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Hazen: Challenge of turning D-backs around was part of the allure

Boston Red Sox general manager Mike Haven talks with reporters following a baseball news conference at Fenway Park in Boston, Tuesday, Oct. 13, 2015. (AP Photo/Charles Krupa)
LISTEN: Mike Hazen, new D-backs GM

Mike Hazen knows the struggles the Arizona Diamondbacks have had of late.

In fact, they are part of the reason he decided to take the job as the team’s new executive vice president and general manager, leaving behind the wildly successful Boston Red Sox organization.

“The excitement of trying to — you know, in Boston, we have a fairly mature setup there, we’ve all been together for a long time; I’ve been there for 11 years, very fortunately, with the ownership that we had there and the support,” he told Arizona Sports 98.7 FM Monday. “But to come here and really help lead a baseball operation to take on this challenge of a club that certainly didn’t meet the expectations it wanted to on the field last year, that drives us in baseball operations.

“That’s what gets us up every day, it’s what causes us to work the hours that we work, because we love the game of baseball and we want to win. We’re committed to doing those things here, so that really is what excites me.”

Hazen leaves the Red Sox with an impressive track record, and in various roles over 11 seasons he helped the organization reach the postseason five times and win a pair of World Series titles. Prior to that, he spent five seasons with the Cleveland Indians, where he worked in scouting and player development. He comes to the Valley with a reputation for being strong in those areas, as well as analytics.

That last area has been a bit of a sore spot for some with regards to the D-backs, as many think their past front offices have not spent enough time and resources on the analytical aspect of scouting.

While Hazen said he wants there to be a strong focus on that part of the game, with it being a priority to build and grown an elite analytics team, the organization will not turn its back on traditional scouting methods.

“Analytics doesn’t answer the question of what makes Dustin Pedroia so great,” he mused. “Until you’re in that clubhouse and you see him on a daily basis and you watch the impact he has on young players that come through an organization, analytics doesn’t answer that question for you.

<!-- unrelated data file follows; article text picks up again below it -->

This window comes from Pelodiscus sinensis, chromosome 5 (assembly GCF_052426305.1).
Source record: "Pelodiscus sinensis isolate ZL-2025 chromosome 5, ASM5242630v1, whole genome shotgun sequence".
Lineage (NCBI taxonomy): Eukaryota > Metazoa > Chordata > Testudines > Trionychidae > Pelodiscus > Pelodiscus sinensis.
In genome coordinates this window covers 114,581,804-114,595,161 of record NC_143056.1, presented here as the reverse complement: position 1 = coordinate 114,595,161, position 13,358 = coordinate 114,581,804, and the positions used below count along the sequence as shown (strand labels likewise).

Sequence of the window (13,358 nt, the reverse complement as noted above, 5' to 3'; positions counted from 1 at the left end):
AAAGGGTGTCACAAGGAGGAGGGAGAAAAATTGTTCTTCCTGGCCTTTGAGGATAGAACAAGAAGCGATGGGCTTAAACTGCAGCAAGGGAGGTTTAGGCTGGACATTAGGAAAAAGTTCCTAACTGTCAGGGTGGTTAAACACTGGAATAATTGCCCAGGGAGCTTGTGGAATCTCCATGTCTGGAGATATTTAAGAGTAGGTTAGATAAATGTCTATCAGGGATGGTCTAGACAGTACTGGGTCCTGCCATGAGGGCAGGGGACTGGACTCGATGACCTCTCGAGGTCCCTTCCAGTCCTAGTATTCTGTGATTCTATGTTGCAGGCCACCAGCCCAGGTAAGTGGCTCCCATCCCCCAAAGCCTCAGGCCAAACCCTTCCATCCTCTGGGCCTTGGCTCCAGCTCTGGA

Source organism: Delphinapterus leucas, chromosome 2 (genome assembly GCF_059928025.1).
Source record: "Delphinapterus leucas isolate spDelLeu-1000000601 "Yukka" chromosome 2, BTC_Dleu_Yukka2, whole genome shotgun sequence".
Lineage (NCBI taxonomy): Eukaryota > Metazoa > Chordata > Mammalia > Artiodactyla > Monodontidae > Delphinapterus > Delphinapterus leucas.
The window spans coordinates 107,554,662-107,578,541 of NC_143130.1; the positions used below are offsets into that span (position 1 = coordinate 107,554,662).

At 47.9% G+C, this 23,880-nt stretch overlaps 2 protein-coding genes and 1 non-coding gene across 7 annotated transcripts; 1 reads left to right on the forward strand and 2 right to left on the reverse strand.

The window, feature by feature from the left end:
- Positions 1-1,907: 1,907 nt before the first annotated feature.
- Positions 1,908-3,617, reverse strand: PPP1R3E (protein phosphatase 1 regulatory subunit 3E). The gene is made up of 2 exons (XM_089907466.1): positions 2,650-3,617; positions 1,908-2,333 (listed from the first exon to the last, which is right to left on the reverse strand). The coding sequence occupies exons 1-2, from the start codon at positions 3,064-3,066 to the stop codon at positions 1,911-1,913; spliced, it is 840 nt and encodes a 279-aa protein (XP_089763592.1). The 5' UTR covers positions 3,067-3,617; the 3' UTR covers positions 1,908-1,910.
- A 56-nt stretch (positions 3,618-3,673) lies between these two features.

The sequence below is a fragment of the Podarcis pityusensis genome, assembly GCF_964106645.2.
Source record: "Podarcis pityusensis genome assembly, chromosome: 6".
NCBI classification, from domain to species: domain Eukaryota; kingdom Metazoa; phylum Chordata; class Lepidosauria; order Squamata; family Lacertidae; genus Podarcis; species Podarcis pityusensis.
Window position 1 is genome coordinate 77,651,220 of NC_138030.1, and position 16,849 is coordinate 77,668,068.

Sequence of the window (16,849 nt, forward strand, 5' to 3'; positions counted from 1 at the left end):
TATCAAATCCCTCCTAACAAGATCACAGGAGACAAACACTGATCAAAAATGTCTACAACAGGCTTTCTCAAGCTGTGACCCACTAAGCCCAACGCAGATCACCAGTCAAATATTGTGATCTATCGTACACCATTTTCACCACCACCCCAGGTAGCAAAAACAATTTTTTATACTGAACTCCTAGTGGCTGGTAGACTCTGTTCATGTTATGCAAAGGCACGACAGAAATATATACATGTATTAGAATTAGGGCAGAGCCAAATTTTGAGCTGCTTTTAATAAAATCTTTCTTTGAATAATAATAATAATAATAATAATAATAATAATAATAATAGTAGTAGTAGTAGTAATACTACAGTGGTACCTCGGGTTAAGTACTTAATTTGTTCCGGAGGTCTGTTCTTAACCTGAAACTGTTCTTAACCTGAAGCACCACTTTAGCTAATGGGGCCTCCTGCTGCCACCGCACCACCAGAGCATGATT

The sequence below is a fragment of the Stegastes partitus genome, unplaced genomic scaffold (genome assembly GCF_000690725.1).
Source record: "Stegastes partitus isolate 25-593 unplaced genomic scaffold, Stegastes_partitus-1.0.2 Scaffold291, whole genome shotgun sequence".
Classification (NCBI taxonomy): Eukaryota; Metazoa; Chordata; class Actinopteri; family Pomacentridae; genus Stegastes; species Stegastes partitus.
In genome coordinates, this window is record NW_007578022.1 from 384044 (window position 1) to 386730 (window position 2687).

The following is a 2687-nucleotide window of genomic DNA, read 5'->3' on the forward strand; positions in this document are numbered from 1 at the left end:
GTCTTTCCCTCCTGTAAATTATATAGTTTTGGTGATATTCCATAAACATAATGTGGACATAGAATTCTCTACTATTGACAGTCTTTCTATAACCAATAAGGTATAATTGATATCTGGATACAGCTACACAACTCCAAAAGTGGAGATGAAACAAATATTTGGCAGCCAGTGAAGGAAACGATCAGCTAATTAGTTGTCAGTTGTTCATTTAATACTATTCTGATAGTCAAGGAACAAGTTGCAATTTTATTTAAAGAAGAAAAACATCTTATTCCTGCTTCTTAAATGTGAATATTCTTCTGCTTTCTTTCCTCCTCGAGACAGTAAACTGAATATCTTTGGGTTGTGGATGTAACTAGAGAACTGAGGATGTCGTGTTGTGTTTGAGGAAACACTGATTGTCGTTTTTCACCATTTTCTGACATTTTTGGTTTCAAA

“But it does bring a discipline to your decision-making process, a cross-checking of your decision-making process; and it’s something that I’m pretty passionate about, too. We want to get these answers right, we want to make the right decisions.”

The 40-year-old Hazen admitted the right decisions will not always be made, but the goal is to make calls with as much information as possible.

“But to the best of your ability and the consistency that you can make those decisions is critical to long-term success,” he added.

Asked how big the analytics department was in Boston, Hazen said it wasn’t so much big as it was filled with the right people. The size of the department, he noted, is not nearly as important as recruiting and retaining the best people.

Now, the challenge is finding the best players.

The D-backs entered 2016 with high expectations, but floundered and won just 69 games. As Hazen said, he took the job in part because of the challenge it presents, and he knows there is work to do. Presented with the idea of possibly trading pitcher Zack Greinke to help jumpstart the rebuilding process, he said the team is fortunate to have the veteran right-hander, whom he called “an elite pitcher.”

“I like the makeup of this club right now,” he said. “There’s certainly work to do — we won 69 games — that’s not going to magically turn itself around. We’re going to ask, hopefully, a lot of hard questions, and start the process to understanding what happened.

“But when I look out on that field, I see a lot of talent. We’re going to have to make a lot of decisions as we go, but we’re fortunate to have Zack Greinke right now.”

Any decisions that are made going forward will be made by Hazen, with input from others within the organization. One of the first orders of business will be finding a manager, and the new GM said he is not going to rush into a hire, but would like to find someone who is a dynamic leader.

“We are going to put together a candidate list — we already have some in mind that we would like to talk to — and when we have the ability to do that we are going to move quickly through that process, but make it a strong process because we want this to be one bite of the apple, we want this guy to be the next great manager of the Arizona Diamondbacks,” he said. “In order to do that, we still need to have a thorough process.

“There are a lot of really good candidates out there, guys ready to lead a clubhouse and a team. So we’re fortunate with that regard, and it’s going to make it a tough choice and it’s going to make it a complicated decision but it’s something we look forward to, and we’re going to get working on that right away.”

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